Sea Scallops are one of my favorite foods, definitely my favorite sea food. I saw this recipe and thought it sounded really interesting – not your typical scallop entree.
I had the “seafood guy” dry pack the scallops. We purchased them once, so water logged that they didn’t sear properly. Read up on it and it’s a thing to avoid and dry packing is the way to do it so they don’t sit in water. I also pat them dry with a paper towel prior to prep.
The recipe called for watercress which I really enjoyed with it. Laurie preferred arugula. This was a really great meal. Something I’d order at a restaurant, and similar to a restaurant, I probably would try something different next time. however, it was really tasty and fun to try something different.
Seared Scallops on Braised Wild Mushrooms
Original post December 15, 2013
Pork tenderloin is a terrific roasted meat. The danger is in cooking it too long and drying it out.
I sautéed a Fuji apple with white onion and little bit of maple – an excellent complement to the meat. Add a sweet potato, a few small red potatoes, a red onion – roast – and you have a terrific fall meal. This was really yummy and very easy.
1 lb pork tenderloin
1 tablespoon dijon mustard
2 teaspoons fresh sage – chopped
3 – 4 cloves of garlic – minced
1 fuji apple
1/2 cup sliced white onion
1 tablespoon maple syrup
1 large sweet potato
1 medium red onion
3 small red potatoes
2 tablespoons olive oil
I mixed the Dijon, sage, garlic, sea salt and pepper and rubbed it on the pork and let it sit while preparing the potatoes.
Quarter the potatoes and the red onion, slice the sweet potatoes into one inch cubes, sprinkle with sea salt, pepper, olive oil and place on parchment covered baking sheet. Place pork in the center of the parchment covered baking sheet. Place potatoes and onions around. Bake at 425 for approximately 35-45 minutes. I removed the pork when the temperature was 150 – covered with foil for 10 minutes. I put the potatoes back in the oven for the remaining time.
While the pork is finishing, slice a fuji apple, half of a white onion, saute with about a teaspoon of butter. Sprinkle a little bit of maple syrup. Saute until soft.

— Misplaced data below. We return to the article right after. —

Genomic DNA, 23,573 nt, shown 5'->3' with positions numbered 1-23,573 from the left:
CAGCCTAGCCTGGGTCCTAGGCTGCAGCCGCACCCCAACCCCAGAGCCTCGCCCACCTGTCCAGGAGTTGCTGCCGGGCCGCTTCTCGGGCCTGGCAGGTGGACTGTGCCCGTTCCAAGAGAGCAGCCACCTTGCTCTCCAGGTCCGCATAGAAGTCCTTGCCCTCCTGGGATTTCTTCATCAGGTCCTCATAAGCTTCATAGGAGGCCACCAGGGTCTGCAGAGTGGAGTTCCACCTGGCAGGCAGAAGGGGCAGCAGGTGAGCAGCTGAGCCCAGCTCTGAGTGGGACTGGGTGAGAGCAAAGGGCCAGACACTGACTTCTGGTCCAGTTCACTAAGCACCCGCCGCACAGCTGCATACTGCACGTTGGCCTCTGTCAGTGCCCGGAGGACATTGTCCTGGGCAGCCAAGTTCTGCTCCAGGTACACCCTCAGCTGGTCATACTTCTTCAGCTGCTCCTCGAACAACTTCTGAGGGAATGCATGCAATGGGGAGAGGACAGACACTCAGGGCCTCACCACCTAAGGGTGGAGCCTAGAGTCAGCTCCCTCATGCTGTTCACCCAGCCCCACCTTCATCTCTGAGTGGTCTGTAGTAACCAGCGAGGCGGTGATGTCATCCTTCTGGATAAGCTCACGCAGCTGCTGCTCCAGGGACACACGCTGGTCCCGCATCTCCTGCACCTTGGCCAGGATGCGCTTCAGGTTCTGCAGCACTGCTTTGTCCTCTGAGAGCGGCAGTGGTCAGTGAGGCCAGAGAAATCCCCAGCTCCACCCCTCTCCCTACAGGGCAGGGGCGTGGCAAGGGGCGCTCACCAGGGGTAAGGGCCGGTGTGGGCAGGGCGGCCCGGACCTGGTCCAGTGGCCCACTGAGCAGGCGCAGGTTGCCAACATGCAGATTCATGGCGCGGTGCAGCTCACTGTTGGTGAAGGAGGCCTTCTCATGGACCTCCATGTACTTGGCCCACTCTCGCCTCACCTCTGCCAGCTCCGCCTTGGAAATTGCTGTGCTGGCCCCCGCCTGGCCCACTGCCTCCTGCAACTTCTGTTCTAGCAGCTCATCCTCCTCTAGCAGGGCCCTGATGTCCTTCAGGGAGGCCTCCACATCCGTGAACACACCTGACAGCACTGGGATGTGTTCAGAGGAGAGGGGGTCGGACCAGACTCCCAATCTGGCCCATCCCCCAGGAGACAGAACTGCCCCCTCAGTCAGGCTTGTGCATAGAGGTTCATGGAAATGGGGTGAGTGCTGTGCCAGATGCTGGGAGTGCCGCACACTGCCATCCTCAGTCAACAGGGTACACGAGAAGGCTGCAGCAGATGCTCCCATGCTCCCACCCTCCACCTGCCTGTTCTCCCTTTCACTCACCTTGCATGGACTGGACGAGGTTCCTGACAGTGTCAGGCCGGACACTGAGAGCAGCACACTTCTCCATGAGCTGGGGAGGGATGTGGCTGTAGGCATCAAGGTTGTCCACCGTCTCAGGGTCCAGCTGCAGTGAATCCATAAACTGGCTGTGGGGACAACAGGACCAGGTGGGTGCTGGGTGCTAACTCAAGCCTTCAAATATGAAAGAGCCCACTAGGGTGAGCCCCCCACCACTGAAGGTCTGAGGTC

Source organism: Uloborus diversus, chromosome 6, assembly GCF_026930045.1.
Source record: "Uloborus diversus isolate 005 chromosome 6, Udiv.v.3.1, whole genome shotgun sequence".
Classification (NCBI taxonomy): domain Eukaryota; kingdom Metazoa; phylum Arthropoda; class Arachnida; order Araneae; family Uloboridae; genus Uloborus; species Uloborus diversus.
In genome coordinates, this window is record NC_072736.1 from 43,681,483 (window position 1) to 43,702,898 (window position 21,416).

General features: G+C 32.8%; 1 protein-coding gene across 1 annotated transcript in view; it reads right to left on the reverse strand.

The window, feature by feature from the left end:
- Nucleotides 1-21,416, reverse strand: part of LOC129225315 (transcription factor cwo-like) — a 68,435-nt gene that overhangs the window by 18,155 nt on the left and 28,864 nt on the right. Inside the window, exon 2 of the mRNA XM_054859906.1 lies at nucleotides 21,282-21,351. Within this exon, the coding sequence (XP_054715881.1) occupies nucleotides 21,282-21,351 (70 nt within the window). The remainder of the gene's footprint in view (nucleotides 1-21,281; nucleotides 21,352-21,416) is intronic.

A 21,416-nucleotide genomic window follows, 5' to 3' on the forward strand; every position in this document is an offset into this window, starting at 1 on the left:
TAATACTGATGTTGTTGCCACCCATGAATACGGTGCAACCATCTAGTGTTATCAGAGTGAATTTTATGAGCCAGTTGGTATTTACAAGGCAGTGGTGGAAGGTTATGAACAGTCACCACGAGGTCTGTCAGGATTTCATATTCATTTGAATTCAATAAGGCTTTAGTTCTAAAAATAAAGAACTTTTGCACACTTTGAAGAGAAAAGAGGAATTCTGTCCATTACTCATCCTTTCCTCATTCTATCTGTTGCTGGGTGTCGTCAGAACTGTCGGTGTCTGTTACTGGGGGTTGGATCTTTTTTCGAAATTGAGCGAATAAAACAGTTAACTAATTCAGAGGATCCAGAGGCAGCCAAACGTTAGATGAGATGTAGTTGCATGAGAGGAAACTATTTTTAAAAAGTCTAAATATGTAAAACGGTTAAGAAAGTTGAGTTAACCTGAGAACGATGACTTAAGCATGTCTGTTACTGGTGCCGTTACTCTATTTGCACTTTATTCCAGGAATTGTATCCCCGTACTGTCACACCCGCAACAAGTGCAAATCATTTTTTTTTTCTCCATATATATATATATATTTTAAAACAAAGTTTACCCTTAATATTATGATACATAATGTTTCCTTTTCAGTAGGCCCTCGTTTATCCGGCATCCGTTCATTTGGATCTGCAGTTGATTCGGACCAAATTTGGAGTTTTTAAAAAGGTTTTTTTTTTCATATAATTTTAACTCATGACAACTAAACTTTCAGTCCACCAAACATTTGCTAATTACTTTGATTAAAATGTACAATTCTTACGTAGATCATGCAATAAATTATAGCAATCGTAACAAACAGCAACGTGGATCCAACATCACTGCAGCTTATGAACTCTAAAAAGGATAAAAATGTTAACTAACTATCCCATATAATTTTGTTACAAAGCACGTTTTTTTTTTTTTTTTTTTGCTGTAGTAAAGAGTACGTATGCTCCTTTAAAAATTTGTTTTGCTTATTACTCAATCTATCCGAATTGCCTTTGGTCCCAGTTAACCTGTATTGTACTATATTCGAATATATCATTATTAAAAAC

Original post December 14, 2013
The frost forced me to pick every lemon off of my tree – so I’m making Lemon Curd for Christmas gifts.
I got 4 ounce mason jars that I sterilized by running them through the dishwasher. The lemons I’m using are Meyers Lemons.
I found this recipe in a book from the library…Delicious Gifts by Jess McCloskey and the recipe was really easy. The most difficult thing for me was not getting the library book dirty! Easy and it’s delicious! Can’t wait to try some on toast.
Original post December 14, 2013
It’s December in California. Tomatoes are not in season. However, this recipe offers a great way to make them appealing. Roasting really brings out their flavor – even if they’re on the pale-ish side of red.
This is a Cooking Light recipe and for some reason, has you drain the juices after 30 minutes of roasting and says to discard the liquid and the garlic when completely done. WHY would you do that? Roasted garlic?? (I’m sure theirs a culinary reason of which I’m oblivious). Given that, I used it all – except the peel. Incidentally, parchment paper on the baking sheet makes draining a full baking sheet of tomatoes very efficient. Make sure it hangs over the pan a bit and you have a pseudo funnel.
Trader Joe’s used to sell Fusilli and it was really reasonably priced. The only place I was able to find it today was at Nugget and it was a little on the pricey side, however, it’s worth every penny.